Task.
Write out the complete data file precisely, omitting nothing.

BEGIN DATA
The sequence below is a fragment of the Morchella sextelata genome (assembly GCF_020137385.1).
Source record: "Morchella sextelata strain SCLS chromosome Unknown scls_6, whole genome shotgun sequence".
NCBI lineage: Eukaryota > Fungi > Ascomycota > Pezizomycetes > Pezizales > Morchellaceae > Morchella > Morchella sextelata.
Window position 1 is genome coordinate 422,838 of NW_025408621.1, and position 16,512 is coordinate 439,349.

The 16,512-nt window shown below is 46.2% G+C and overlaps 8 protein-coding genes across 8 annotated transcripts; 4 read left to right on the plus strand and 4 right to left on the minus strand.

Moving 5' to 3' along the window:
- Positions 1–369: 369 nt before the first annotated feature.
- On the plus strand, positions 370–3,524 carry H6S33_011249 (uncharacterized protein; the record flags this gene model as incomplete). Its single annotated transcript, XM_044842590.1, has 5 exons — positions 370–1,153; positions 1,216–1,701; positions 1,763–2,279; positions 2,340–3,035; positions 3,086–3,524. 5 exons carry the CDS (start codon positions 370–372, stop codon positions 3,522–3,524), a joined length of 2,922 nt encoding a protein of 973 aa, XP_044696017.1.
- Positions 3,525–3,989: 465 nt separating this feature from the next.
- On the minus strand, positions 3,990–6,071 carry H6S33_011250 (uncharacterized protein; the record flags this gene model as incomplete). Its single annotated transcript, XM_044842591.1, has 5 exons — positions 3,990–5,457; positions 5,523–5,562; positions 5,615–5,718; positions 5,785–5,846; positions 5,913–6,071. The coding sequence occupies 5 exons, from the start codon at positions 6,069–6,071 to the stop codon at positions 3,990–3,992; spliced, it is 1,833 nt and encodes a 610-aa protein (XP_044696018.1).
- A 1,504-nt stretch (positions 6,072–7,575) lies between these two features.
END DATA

The sequence below is a fragment of the Morchella sextelata genome (assembly GCF_020137385.1).
Source record: "Morchella sextelata strain SCLS chromosome Unknown scls_6, whole genome shotgun sequence".
NCBI lineage: Eukaryota > Fungi > Ascomycota > Pezizomycetes > Pezizales > Morchellaceae > Morchella > Morchella sextelata.
Window position 1 is genome coordinate 422,838 of NW_025408621.1, and position 16,512 is coordinate 439,349.

The 16,512-nt window shown below is 46.2% G+C and overlaps 8 protein-coding genes across 8 annotated transcripts; 4 read left to right on the plus strand and 4 right to left on the minus strand.

Moving 5' to 3' along the window:
- Positions 1–369: 369 nt before the first annotated feature.
- On the plus strand, positions 370–3,524 carry H6S33_011249 (uncharacterized protein; the record flags this gene model as incomplete). Its single annotated transcript, XM_044842590.1, has 5 exons — positions 370–1,153; positions 1,216–1,701; positions 1,763–2,279; positions 2,340–3,035; positions 3,086–3,524. 5 exons carry the CDS (start codon positions 370–372, stop codon positions 3,522–3,524), a joined length of 2,922 nt encoding a protein of 973 aa, XP_044696017.1.
- Positions 3,525–3,989: 465 nt separating this feature from the next.
- On the minus strand, positions 3,990–6,071 carry H6S33_011250 (uncharacterized protein; the record flags this gene model as incomplete). Its single annotated transcript, XM_044842591.1, has 5 exons — positions 3,990–5,457; positions 5,523–5,562; positions 5,615–5,718; positions 5,785–5,846; positions 5,913–6,071. The coding sequence occupies 5 exons, from the start codon at positions 6,069–6,071 to the stop codon at positions 3,990–3,992; spliced, it is 1,833 nt and encodes a 610-aa protein (XP_044696018.1).
- A 1,504-nt stretch (positions 6,072–7,575) lies between these two features.